Karen Kaufman Orloff captures the voice of a child begging to change his circumstances. Kids are the best at persuasion. They insist. They give reasons. And they insist some more.
In I Wanna Go Home, Alex isn’t not thrilled with going to his grandparents instead of staying with a friend. His view point is limited. David Catrow captures the many faces of Alex as his perspective changes. The reader learns of his pleas to his findings to his adventures through letters (a delightful writing habit that many kids may not even recognize.)
Karen Kaufman Orloff has created a website with activities linked to her I Wanna books. Clink on the link here to see ways to use this text for persuasive writing.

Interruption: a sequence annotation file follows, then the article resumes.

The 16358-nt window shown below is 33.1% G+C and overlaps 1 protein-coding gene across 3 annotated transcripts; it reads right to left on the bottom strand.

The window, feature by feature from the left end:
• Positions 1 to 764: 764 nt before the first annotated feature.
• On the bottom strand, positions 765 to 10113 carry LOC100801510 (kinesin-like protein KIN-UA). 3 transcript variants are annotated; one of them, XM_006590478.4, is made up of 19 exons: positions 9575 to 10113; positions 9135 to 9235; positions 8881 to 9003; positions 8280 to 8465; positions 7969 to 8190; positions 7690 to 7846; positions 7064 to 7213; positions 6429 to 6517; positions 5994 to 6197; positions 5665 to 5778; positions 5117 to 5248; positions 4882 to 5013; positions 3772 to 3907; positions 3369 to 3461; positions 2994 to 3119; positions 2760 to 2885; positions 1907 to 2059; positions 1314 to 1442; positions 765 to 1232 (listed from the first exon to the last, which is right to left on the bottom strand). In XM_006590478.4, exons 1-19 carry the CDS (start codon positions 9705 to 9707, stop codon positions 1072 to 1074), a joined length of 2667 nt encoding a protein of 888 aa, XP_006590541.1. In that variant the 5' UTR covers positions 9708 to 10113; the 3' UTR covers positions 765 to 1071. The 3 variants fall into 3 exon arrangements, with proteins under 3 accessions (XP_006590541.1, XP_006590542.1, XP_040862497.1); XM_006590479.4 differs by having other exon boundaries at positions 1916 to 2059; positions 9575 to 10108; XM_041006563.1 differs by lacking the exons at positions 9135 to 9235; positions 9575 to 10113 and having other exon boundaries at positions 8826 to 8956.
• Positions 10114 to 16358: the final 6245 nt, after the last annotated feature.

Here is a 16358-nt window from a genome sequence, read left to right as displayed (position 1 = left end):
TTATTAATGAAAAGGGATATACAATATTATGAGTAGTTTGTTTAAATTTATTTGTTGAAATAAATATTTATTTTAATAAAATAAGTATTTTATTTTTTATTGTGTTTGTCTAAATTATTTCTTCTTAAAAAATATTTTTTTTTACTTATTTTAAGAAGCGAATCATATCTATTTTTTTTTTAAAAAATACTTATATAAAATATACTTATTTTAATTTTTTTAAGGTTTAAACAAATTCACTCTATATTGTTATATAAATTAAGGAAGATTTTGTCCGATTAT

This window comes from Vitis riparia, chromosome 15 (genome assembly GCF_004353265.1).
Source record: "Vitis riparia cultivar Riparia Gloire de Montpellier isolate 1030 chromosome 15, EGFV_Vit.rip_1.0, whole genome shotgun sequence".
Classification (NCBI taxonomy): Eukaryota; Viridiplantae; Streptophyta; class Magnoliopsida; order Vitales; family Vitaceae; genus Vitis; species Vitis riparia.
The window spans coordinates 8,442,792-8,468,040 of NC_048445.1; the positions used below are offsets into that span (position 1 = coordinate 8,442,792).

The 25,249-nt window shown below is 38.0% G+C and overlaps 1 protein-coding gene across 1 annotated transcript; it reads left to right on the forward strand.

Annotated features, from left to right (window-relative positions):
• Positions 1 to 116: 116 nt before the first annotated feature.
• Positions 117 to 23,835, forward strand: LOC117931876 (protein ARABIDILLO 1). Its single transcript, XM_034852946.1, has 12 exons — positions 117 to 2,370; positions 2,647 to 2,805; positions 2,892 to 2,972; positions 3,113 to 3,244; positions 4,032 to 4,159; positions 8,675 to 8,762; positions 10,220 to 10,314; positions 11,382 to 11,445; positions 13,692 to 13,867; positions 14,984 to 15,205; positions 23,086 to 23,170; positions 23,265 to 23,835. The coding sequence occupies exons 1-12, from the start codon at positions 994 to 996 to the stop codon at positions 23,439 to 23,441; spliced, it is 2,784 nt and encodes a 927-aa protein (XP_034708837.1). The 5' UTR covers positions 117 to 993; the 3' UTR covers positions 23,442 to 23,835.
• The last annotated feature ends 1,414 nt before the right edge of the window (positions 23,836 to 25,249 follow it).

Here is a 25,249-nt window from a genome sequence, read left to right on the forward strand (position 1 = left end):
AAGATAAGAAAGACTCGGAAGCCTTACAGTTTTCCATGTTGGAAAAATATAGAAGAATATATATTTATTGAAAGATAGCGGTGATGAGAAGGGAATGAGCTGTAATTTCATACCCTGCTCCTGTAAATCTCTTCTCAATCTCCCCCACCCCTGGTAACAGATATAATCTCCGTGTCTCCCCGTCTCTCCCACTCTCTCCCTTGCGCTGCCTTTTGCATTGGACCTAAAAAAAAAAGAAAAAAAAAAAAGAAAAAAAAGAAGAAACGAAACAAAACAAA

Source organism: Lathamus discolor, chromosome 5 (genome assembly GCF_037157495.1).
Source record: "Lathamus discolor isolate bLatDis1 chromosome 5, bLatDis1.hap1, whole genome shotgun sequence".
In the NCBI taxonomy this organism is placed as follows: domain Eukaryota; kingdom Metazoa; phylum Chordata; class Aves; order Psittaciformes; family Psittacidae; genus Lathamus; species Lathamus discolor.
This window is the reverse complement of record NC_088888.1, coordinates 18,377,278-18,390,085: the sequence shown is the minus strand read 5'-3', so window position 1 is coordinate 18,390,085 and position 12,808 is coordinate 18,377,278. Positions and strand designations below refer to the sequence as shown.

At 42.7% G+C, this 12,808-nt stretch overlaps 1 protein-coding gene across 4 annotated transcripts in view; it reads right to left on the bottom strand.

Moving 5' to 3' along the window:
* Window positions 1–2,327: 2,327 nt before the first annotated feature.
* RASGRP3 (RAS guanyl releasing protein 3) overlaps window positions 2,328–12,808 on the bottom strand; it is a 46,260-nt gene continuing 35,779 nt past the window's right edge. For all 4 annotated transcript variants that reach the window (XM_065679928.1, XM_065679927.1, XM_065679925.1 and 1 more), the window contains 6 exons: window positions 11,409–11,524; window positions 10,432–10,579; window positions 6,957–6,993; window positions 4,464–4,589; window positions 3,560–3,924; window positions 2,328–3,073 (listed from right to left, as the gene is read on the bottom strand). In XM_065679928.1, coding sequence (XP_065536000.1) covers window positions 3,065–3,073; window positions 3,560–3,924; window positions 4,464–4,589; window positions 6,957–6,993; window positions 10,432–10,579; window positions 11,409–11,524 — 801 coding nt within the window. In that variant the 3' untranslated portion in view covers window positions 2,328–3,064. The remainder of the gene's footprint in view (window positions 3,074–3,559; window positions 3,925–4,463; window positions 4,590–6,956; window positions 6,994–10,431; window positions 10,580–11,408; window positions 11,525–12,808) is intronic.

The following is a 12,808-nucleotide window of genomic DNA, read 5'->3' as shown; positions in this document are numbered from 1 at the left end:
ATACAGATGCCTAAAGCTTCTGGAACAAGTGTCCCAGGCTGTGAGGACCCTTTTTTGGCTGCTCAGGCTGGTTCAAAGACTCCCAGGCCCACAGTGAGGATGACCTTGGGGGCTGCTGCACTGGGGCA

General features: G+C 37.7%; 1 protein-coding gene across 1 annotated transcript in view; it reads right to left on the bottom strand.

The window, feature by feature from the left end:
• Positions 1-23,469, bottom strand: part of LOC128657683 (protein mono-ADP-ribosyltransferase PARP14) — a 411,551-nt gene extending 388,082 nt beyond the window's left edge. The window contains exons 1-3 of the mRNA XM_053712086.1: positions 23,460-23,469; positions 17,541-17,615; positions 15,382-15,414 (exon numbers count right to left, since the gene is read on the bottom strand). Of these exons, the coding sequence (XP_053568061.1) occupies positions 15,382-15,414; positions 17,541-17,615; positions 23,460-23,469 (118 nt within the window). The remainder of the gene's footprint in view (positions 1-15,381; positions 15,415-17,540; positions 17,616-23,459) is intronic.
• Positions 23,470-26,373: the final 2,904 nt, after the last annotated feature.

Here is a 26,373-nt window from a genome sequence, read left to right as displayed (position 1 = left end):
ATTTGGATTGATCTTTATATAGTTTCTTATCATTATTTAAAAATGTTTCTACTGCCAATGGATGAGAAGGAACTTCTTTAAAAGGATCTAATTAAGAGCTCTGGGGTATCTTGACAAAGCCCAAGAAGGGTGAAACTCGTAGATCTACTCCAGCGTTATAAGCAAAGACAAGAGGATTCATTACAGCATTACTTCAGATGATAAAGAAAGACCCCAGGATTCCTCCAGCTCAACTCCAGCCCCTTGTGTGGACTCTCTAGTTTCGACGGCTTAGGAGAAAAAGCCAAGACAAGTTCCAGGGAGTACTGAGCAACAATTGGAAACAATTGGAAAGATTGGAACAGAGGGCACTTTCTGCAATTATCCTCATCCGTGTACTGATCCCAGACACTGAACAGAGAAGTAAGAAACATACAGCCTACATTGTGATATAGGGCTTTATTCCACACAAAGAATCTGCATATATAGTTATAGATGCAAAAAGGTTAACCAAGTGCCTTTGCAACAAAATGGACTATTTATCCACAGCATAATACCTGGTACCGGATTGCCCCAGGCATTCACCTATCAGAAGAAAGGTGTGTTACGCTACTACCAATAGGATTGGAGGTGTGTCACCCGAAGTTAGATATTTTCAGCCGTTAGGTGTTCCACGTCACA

Enjoy hearing from Karen in this 2 min video. (Read an interview with Karen about writing this book.)
Savorings for I Wanna Go Home:
- Letter writing/ emails/ correspondance
- Dedication – the grandparents’ names in the dedication are the same in the book
- Childhood encounters – false teeth, hearing aides
- Parent vs. child perspective
- Different meanings – “Did you know that when you go square dancing you actually spin in circles?”
- Generation Connections
- Descriptions before his name – Swam Boy Alex